A top Obama administration official says the fight against terrorism has entered what he calls a new phase. Homeland Security Secretary Jeh Johnson spoke to ABC News on Sunday. He said groups like the self-declared Islamic State are successfully using social media to interest new members or to launch attacks in the United States.
His comments followed reports that federal law enforcement officials have launched hundreds of investigations to identify likely terrorists nationwide.
Mr. Johnson says the terrorist threat has changed because of the successful use of social media by the Islamic State. He says the group has shown the ability to reach out and recruit members in the United States.
"Because of the use of the Internet, we could have little, or no, notice in advance of an independent actor (attacker) attempting to strike. And so that's why law enforcement at the local level needs to be ever more vigilant, and we're constantly reminding them to do that."
Mr. Johnson says federal, state and local law enforcement officials are cooperating more closely now than they were before the terrorist attacks of September 11, 2001.
Last week, the head of the Federal Bureau of Investigation warned there might be thousands of Islamic State followers online in the United States. FBI Director James Comey said it is not easy to know who among them is a threat.
Earlier this month, two gunmen attacked what has been called a ‘free speech' event in Garland, Texas. The event's organizers offered a $10,000 prize for the best cartoon of Islam's Prophet Mohammad. For Muslims, any image of the Prophet is considered disrespectful.
The gunmen were killed in an exchange of gunfire with police. Mr. Comey said the FBI had warned the Garland police to watch for the two men hours before the attack.
Secretary Johnson says federal officials are fighting social media recruitment efforts by talking to members of the Muslim community in the United States.
"Since I've been secretary, I have personally participated in engagements with community leaders in the Islamic community and elsewhere. I've been to New York, Boston, Minneapolis, Chicago, Los Angeles and other places where I personally meet with community leaders about countering violent extremism in their communities. That has to be part of our efforts in this new phase."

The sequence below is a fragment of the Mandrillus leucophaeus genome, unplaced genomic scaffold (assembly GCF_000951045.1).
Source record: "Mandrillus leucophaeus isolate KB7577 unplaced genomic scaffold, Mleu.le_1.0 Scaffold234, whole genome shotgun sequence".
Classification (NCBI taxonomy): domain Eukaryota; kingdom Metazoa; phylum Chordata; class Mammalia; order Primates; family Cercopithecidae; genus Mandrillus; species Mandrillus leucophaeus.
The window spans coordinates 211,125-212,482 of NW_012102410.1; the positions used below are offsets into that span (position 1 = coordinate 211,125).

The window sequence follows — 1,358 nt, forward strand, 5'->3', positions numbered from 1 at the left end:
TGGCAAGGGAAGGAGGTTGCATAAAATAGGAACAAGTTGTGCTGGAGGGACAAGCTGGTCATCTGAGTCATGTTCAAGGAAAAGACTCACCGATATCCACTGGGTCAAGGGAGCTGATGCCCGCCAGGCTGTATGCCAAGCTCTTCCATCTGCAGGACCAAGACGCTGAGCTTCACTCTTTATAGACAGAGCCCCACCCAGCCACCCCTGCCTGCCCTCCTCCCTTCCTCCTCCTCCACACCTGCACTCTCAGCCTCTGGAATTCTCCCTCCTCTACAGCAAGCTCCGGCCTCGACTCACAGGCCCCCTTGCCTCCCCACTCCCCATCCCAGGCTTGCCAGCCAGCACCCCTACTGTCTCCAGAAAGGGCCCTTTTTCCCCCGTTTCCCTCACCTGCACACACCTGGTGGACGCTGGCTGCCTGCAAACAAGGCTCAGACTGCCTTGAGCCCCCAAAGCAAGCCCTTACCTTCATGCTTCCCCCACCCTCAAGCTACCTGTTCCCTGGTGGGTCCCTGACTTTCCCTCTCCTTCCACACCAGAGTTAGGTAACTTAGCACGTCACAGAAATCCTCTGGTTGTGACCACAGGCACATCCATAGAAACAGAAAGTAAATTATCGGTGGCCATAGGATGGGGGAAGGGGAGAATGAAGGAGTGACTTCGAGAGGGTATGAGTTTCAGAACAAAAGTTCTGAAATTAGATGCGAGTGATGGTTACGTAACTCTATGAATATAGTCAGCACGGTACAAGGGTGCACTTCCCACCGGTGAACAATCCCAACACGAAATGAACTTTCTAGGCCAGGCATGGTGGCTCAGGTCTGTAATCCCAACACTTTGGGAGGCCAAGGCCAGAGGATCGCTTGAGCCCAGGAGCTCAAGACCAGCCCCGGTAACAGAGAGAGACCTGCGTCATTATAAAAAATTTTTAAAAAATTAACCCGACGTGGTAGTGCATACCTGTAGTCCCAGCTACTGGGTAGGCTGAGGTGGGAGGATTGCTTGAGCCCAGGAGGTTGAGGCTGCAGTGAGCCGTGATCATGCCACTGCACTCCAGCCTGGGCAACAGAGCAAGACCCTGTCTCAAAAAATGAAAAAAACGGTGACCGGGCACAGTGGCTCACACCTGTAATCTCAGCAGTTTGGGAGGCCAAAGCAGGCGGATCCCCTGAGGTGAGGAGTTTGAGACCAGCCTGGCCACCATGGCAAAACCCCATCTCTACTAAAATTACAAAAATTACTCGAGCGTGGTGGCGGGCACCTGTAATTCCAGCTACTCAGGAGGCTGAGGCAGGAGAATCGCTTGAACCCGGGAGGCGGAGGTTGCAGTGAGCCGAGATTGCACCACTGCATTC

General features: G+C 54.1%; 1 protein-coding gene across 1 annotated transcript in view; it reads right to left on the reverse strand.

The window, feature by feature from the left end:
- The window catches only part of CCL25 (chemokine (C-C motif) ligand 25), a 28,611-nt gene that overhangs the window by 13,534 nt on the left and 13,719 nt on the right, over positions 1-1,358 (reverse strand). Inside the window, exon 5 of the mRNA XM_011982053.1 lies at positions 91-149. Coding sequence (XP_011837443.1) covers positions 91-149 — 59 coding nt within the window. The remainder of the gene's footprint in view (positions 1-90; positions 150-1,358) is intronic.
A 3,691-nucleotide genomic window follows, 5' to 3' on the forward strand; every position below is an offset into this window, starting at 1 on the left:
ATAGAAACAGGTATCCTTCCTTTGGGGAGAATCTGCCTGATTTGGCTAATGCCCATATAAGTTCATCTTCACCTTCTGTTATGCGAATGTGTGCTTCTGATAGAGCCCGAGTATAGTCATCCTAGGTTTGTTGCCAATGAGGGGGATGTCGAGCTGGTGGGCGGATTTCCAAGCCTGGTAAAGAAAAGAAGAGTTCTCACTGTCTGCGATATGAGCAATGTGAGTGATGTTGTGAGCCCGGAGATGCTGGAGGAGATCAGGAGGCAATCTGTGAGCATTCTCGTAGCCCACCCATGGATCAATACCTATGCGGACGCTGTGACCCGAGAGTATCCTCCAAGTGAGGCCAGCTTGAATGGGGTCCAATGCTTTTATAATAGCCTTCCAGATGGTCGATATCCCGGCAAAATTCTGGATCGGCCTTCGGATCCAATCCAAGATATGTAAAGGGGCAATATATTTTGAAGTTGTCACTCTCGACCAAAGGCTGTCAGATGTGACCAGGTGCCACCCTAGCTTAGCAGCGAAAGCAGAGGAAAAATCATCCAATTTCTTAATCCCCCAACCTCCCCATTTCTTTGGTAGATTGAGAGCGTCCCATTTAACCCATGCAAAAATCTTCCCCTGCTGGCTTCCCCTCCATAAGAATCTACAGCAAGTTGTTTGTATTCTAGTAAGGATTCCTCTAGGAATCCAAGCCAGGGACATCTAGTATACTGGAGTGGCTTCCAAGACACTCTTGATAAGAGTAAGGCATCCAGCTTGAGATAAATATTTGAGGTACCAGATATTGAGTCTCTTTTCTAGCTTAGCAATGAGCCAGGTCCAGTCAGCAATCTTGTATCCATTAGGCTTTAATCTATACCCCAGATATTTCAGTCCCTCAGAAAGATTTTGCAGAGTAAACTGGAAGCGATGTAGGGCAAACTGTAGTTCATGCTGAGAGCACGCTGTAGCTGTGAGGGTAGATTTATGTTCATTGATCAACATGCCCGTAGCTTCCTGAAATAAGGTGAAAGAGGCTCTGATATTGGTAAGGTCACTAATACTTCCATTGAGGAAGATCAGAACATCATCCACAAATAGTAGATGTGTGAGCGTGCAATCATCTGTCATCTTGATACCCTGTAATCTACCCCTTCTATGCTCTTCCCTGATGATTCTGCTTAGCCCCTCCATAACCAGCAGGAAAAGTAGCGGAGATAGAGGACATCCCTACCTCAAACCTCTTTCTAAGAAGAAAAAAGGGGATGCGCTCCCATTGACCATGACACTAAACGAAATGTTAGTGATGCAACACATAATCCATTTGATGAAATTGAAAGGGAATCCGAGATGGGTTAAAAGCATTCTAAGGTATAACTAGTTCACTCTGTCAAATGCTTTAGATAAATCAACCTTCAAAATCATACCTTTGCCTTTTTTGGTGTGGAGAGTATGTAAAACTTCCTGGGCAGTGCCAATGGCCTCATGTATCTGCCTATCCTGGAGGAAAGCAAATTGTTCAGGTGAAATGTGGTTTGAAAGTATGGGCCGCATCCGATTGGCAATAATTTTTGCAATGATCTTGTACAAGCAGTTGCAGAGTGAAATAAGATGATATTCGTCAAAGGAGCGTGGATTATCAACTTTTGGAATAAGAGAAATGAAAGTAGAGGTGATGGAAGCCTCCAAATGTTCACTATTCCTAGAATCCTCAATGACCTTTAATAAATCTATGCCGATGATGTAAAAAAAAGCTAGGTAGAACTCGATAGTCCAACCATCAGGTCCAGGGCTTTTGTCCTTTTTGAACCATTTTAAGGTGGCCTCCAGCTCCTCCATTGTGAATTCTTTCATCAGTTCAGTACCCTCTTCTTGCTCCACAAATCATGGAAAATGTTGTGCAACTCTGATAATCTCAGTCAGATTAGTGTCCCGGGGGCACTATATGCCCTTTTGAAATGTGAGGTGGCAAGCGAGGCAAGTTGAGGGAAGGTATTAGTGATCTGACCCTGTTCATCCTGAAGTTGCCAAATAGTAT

Mr. Johnson admits the Islamic State seems to be effective in its communications. He says Muslim communities must help federal, state and local officials fight the recruiting efforts.
"It has to come from Islamic leaders who, frankly, can talk the language better than the federal government can and so, when I meet with community leaders, Islamic leaders, it's one of the things we urge them to do. Some have begun it. We've seen some good progress, but there's a lot more than can be done."
Mr. Johnson supported the decision by U.S. military officials to increase security at bases across the country. The FBI had warned that Islamist militants could attack troops or local police.
Michael McCaul is the chairman of the House Homeland Security Committee. He told Fox News on Sunday there had been an increase in threats against local police and military bases in the US.
"We're seeing these on an almost daily basis. It's very concerning. I'm over here with the French counter-terrorism experts on the Charlie Hebdo case (trying to learn) how we can stop foreign fighters coming out of Iraq and Syria to Europe. But then, we have this phenomenon in the United States where they (terrorists) can be activated by the Internet. And, really, terrorism has gone viral."
Representative McCaul says the possible threat from terrorism is worse than the FBI has said it is. He says the United States faces two threats: one from fighters leaving the Middle East, and the other from thousands across the country who will attack when the Islamic State sends a message on the Internet. He warns that threats from the terrorists will increase because of the many failed states in the Middle East and North Africa.
I'm Bob Doughty.